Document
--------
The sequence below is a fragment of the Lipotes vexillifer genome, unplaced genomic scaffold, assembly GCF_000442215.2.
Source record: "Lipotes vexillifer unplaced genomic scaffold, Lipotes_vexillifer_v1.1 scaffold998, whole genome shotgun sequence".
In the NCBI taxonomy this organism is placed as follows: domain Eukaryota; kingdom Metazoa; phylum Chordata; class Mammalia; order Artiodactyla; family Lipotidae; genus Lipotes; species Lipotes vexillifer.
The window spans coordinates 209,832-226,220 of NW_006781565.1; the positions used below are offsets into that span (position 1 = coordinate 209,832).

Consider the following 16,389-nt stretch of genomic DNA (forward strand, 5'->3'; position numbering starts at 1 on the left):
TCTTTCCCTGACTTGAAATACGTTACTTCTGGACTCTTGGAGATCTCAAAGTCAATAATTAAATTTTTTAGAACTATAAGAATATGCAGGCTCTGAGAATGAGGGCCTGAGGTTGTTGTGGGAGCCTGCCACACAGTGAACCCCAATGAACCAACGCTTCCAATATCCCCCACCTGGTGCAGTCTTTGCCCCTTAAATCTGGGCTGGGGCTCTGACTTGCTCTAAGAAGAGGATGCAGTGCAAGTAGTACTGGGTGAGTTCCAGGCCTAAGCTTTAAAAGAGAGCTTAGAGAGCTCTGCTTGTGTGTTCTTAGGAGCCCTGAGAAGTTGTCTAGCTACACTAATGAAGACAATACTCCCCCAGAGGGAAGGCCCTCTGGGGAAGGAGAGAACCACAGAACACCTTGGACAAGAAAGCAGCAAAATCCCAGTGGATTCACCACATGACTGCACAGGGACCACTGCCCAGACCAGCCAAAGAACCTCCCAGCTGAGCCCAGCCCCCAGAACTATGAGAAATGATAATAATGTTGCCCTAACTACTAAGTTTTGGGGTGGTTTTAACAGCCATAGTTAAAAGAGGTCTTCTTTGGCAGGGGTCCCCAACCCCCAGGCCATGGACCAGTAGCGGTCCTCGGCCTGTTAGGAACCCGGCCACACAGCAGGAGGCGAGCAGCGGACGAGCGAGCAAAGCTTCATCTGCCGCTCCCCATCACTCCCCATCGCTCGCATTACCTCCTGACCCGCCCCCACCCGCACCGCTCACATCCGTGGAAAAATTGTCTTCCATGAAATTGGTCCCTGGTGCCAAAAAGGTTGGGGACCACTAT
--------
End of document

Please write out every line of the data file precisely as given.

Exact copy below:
The sequence below is a fragment of the Lipotes vexillifer genome, unplaced genomic scaffold, assembly GCF_000442215.2.
Source record: "Lipotes vexillifer unplaced genomic scaffold, Lipotes_vexillifer_v1.1 scaffold998, whole genome shotgun sequence".
In the NCBI taxonomy this organism is placed as follows: domain Eukaryota; kingdom Metazoa; phylum Chordata; class Mammalia; order Artiodactyla; family Lipotidae; genus Lipotes; species Lipotes vexillifer.
The window spans coordinates 209,832-226,220 of NW_006781565.1; the positions used below are offsets into that span (position 1 = coordinate 209,832).

Consider the following 16,389-nt stretch of genomic DNA (forward strand, 5'->3'; position numbering starts at 1 on the left):
TCTTTCCCTGACTTGAAATACGTTACTTCTGGACTCTTGGAGATCTCAAAGTCAATAATTAAATTTTTTAGAACTATAAGAATATGCAGGCTCTGAGAATGAGGGCCTGAGGTTGTTGTGGGAGCCTGCCACACAGTGAACCCCAATGAACCAACGCTTCCAATATCCCCCACCTGGTGCAGTCTTTGCCCCTTAAATCTGGGCTGGGGCTCTGACTTGCTCTAAGAAGAGGATGCAGTGCAAGTAGTACTGGGTGAGTTCCAGGCCTAAGCTTTAAAAGAGAGCTTAGAGAGCTCTGCTTGTGTGTTCTTAGGAGCCCTGAGAAGTTGTCTAGCTACACTAATGAAGACAATACTCCCCCAGAGGGAAGGCCCTCTGGGGAAGGAGAGAACCACAGAACACCTTGGACAAGAAAGCAGCAAAATCCCAGTGGATTCACCACATGACTGCACAGGGACCACTGCCCAGACCAGCCAAAGAACCTCCCAGCTGAGCCCAGCCCCCAGAACTATGAGAAATGATAATAATGTTGCCCTAACTACTAAGTTTTGGGGTGGTTTTAACAGCCATAGTTAAAAGAGGTCTTCTTTGGCAGGGGTCCCCAACCCCCAGGCCATGGACCAGTAGCGGTCCTCGGCCTGTTAGGAACCCGGCCACACAGCAGGAGGCGAGCAGCGGACGAGCGAGCAAAGCTTCATCTGCCGCTCCCCATCACTCCCCATCGCTCGCATTACCTCCTGACCCGCCCCCACCCGCACCGCTCACATCCGTGGAAAAATTGTCTTCCATGAAATTGGTCCCTGGTGCCAAAAAGGTTGGGGACCACTAT